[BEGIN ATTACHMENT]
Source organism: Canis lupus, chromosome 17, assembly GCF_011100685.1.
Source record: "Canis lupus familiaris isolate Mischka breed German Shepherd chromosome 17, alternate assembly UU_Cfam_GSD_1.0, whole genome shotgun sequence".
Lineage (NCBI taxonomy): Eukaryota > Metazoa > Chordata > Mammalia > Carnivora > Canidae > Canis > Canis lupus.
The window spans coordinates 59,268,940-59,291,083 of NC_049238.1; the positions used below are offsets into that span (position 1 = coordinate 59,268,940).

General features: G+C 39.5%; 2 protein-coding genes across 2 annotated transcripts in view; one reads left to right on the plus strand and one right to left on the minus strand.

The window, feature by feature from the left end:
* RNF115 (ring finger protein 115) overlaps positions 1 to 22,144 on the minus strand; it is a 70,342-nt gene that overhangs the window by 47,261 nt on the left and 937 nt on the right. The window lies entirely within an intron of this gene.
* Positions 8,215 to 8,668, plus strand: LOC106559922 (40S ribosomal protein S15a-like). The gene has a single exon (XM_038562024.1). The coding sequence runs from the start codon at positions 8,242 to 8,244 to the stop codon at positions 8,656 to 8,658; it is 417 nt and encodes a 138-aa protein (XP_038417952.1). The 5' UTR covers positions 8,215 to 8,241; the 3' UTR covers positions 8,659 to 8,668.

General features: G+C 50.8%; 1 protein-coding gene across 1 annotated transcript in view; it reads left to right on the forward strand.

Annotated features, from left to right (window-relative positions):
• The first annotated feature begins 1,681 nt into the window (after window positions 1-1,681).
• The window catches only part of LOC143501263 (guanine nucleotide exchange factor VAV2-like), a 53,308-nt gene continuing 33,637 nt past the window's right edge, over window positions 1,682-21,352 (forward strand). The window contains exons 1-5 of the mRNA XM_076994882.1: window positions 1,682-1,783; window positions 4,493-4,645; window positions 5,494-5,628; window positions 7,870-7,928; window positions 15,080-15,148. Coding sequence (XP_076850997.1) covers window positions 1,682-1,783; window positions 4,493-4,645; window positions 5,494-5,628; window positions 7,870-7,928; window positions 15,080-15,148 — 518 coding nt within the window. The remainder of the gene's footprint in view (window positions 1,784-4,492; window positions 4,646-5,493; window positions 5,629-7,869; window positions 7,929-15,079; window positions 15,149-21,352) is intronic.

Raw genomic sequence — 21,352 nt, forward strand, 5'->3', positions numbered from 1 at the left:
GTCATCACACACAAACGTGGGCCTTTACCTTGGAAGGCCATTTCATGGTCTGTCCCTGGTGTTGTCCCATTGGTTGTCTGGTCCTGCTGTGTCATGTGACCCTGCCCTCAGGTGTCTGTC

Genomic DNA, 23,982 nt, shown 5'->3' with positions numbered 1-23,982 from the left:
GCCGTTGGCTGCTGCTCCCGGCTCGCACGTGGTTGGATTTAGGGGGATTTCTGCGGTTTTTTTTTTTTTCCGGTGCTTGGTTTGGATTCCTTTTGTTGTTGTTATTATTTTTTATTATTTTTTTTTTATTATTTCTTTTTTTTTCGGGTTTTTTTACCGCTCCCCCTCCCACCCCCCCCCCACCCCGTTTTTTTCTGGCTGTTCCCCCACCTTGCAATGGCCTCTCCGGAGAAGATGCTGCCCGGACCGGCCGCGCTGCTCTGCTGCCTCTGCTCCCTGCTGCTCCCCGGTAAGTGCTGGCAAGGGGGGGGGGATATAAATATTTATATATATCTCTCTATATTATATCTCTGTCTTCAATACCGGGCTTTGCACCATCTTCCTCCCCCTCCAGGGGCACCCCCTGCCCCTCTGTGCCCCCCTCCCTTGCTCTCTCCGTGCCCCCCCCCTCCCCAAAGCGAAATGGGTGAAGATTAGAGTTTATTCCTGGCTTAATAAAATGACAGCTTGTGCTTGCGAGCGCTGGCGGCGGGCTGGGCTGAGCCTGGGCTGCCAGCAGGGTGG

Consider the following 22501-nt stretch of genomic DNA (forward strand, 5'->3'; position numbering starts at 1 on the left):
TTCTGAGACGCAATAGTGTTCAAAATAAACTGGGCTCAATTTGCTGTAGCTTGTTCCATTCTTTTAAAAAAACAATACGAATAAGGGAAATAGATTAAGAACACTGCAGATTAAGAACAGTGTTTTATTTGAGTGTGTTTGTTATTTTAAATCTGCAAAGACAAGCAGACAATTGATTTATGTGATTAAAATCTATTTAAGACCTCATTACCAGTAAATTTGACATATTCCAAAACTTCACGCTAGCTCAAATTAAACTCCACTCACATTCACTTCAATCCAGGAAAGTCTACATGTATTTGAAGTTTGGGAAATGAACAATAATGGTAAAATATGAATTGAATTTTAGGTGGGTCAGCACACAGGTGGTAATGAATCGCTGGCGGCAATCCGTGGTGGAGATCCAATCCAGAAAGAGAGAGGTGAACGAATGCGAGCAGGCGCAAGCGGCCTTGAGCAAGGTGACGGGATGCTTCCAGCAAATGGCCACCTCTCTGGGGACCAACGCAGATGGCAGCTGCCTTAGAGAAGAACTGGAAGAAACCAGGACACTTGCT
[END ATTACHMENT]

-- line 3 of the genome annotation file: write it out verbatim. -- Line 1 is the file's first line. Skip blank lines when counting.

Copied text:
Lineage (NCBI taxonomy): Eukaryota > Metazoa > Chordata > Mammalia > Carnivora > Canidae > Canis > Canis lupus.